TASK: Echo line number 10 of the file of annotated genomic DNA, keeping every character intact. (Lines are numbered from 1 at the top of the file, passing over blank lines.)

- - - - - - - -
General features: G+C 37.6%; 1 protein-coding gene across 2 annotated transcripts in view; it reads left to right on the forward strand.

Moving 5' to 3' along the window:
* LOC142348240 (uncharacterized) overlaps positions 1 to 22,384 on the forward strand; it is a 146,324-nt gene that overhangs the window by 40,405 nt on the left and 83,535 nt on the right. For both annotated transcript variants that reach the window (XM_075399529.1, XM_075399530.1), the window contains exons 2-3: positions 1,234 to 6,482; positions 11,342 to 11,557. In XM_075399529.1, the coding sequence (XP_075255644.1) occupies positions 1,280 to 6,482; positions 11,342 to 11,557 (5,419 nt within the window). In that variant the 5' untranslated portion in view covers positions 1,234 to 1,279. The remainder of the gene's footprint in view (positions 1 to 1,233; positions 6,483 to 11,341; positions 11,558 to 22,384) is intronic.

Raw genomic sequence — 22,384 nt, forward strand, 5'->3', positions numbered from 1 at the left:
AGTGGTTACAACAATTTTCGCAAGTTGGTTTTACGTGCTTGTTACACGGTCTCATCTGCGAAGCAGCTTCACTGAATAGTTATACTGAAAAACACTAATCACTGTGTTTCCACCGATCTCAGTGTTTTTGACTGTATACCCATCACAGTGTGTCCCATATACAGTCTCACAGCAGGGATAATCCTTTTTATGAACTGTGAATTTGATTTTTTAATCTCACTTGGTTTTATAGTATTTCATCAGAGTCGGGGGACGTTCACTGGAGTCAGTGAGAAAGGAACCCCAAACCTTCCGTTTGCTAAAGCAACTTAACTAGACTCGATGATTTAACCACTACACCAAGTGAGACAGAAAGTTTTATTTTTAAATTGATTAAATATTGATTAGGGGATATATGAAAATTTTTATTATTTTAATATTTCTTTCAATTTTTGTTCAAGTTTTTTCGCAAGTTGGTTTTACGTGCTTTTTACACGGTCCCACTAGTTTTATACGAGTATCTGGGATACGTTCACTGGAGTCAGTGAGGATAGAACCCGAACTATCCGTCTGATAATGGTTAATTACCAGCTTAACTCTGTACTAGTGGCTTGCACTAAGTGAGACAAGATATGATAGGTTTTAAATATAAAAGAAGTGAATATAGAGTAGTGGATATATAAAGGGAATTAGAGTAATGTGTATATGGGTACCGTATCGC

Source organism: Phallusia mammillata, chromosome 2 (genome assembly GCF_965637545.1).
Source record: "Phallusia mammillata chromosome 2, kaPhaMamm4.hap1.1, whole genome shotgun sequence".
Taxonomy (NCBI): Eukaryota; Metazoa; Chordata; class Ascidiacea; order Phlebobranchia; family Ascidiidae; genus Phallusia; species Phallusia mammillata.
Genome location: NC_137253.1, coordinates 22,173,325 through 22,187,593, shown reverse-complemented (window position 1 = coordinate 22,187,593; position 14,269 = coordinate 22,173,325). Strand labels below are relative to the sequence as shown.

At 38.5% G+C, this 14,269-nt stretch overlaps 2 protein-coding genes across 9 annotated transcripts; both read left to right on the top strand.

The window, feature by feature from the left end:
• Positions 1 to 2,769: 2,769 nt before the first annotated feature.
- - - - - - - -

At 38.5% G+C, this 14,269-nt stretch overlaps 2 protein-coding genes across 9 annotated transcripts; both read left to right on the top strand.